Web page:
Tharcisse Karugarama, Rwanda’s Minister of Justice has said the case involving the arrest and detaining of former Congolese warlord Laurent Nkunda has dragged because of its political, legal and diplomatic complexities.
Mr Nkunda has been under house arrest since January 22, 2009 after entering Rwanda from neighbouring Democratic Republic of Congo, where his CNDP rebel force had repeatedly routed the government forces.
After two wars between the Great Lakes neighbours and years trading accusations of backing the other’s rebels, Rwanda and Congo mended relations in a deal that analysts said hinged on Nkunda’s arrest and Rwandan help ending the rebellion.
President Paul Kagame, during his first press conference, addressed on Tuesday, since winning the August 2010 presidential elections said that while the former warlord’s arrest was to solve the problems in neighbouring DRC, it has since created another problem for Rwanda with a number of complexities.
“Holding Nkunda is a problem we (Rwanda) shouldn’t have had in the first place. It is an issue which is complex itself. Nkunda was arrested in order to solve one problem. After solving that problem another problem has been created. However I would wish for a speedy trial in order to solve this problem,” Mr Kagame said.
“One thing that should be clear is that even though it is complex, the case itself can’t cause a diplomatic nightmare between us and the DRC.
The fact that our ministry of justice and the one of Congo are working together on this issue it means it can’t cause any problem, he added.
Mr Nkunda has appeared in a number of Rwandan civil courts and his case has since then been referred to the military court. However he is yet to be charged.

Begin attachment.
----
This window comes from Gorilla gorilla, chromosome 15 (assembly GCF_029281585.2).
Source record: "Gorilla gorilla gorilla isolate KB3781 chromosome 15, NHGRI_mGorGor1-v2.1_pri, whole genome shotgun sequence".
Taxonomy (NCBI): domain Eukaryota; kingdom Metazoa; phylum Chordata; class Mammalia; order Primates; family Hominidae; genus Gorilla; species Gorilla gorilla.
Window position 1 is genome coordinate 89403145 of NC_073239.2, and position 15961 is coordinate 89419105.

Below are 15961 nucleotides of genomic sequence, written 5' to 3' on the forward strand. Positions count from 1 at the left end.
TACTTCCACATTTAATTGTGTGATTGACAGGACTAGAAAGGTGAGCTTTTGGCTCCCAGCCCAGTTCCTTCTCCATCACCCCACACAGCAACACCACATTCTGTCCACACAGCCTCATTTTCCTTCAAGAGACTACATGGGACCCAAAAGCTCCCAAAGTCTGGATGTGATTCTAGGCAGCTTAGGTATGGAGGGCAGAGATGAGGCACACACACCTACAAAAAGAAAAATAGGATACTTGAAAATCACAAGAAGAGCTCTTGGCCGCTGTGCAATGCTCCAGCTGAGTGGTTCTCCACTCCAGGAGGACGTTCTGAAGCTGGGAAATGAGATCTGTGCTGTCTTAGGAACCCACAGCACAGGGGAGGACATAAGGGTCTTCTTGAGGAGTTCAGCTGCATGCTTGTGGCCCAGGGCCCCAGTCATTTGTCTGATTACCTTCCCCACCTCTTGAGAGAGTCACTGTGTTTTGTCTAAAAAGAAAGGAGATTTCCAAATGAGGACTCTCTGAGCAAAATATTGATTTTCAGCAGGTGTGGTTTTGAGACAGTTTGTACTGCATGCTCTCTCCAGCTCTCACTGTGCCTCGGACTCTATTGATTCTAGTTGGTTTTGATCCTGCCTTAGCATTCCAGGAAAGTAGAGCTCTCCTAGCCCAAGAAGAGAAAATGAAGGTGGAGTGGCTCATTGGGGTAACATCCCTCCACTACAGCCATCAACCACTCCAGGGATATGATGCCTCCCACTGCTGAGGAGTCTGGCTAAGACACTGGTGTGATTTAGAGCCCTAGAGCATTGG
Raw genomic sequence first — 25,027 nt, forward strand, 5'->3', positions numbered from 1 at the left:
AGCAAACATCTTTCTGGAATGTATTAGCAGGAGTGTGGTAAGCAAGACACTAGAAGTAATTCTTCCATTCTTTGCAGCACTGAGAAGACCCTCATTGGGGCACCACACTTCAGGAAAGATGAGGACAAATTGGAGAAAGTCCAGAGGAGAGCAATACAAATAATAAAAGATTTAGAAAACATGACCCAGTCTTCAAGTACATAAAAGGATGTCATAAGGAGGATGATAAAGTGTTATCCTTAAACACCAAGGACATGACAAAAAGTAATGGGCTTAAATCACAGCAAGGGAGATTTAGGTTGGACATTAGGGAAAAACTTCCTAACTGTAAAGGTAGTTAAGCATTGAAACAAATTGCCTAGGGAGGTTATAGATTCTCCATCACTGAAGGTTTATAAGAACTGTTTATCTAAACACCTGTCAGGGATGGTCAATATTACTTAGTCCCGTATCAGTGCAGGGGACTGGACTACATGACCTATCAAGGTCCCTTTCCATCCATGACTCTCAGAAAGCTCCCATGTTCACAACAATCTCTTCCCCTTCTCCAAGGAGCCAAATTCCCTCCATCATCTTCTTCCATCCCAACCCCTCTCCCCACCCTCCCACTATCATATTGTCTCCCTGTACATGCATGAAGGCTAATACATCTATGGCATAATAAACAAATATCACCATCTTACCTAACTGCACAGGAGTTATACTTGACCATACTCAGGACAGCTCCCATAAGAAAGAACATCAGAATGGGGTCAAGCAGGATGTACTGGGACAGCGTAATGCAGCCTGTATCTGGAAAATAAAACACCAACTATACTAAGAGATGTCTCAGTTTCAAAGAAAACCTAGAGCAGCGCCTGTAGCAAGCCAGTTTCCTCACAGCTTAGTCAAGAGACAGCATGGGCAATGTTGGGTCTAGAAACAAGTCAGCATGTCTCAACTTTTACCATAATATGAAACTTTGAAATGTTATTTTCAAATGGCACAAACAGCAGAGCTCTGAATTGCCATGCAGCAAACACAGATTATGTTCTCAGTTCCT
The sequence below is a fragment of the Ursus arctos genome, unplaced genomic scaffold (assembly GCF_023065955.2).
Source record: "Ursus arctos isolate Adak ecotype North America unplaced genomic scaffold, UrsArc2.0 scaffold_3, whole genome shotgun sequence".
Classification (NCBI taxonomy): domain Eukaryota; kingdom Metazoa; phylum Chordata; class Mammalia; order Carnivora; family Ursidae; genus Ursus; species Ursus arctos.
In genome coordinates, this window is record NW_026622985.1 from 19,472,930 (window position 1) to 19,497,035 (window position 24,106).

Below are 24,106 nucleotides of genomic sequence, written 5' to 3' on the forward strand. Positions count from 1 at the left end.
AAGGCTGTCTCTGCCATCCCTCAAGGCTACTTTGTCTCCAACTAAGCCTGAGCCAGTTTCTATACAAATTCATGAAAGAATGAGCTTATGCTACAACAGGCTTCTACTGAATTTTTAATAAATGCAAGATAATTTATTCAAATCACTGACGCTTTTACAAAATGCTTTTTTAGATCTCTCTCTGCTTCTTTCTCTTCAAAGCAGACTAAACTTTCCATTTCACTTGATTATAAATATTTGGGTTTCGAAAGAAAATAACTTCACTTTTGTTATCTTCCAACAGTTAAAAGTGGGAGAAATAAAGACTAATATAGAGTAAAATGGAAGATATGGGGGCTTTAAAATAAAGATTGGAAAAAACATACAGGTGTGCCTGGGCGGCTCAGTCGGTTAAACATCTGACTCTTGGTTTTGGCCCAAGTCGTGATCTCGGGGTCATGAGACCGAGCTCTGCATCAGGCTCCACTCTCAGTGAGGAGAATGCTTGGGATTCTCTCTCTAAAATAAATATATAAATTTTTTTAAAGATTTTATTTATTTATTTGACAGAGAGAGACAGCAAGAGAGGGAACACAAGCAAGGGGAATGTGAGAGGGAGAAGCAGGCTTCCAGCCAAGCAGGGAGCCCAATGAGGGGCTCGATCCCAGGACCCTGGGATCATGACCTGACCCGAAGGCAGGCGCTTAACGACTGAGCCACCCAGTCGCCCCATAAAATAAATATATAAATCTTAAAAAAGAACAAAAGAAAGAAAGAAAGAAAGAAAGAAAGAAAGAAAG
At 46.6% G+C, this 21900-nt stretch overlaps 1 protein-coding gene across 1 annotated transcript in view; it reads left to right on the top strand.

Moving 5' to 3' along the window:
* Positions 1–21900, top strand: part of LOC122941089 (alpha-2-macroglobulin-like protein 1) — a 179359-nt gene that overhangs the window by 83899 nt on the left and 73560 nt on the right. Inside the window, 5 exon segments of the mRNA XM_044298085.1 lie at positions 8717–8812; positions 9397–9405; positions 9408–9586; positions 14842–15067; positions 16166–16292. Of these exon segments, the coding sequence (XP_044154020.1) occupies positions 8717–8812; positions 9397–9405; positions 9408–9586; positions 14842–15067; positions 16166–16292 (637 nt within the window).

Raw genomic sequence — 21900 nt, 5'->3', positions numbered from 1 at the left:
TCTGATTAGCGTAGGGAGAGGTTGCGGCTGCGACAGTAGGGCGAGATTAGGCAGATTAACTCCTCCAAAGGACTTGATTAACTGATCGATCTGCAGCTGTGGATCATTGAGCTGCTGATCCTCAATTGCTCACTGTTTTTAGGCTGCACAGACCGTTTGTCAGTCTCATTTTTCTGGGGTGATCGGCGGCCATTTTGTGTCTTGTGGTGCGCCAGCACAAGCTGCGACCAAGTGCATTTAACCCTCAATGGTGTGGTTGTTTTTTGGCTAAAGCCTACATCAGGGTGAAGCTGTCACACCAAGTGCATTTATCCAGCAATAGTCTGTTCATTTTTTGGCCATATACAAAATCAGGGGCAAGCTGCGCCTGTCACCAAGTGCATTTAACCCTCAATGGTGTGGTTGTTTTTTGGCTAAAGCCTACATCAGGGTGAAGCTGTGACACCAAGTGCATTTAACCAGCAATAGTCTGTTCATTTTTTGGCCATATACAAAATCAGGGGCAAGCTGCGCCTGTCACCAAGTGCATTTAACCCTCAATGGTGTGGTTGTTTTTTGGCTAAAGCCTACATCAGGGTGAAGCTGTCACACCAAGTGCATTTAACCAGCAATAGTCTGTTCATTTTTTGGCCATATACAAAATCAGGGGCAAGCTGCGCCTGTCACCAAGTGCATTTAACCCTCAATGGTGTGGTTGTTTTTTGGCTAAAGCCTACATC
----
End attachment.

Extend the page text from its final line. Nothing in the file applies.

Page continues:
Rwanda has also in the past acknowledged receipt of the extradition request by the DRC Nkunda’s “war crimes and crimes against humanity allegedly committed in DRC.
Karugarama, Rwanda’s Minister of Justice said on Wednesday in a separate interview that the fact that Nkunda is a Congolese general arrested on Rwanda soil with a big rebel force, operating from another nation is enough to create legal, diplomatic and political complications.
“We risk finding ourselves in a situation were legally there is a ‘conflict of laws’ if we don’t handle this situation well. Nkunda is not ordinary man. He is a general of an outfit operating in Congo while he is being held in another country. That alone has legal implications,” Karugarama said.
“Rwanda and DRC which are two separate states, have separate laws. At the same time we are bound by international laws that regulate fugitives and people like Nkunda. We are currently engaged with DRC and others and in reasonable time this issue will be sorted out,” he added said.
Both Rwanda and DRC have in the past adopted one important position on Nkunda’s case. The first is that Nkunda is Congolese and has to be dealt with by the DRC judiciary for the crimes allegedly committed in the DRC but since he is on Rwandan territory then it was necessary to also apply Rwandan law.
Karugarama and his DRC counterpart have also in the past recommended an instituted team of experts from both countries that should convene to work on legalities that would consider the legal obstacles with regard to the transfer of Nkunda.
The legal obstacles include the possible impact of the amnesty law on DRC’s extradition request, the legal impediments embedded in the Rwandan law regarding extradition and the death penalty, as well as implications of the national, regional and international law on the extradition request.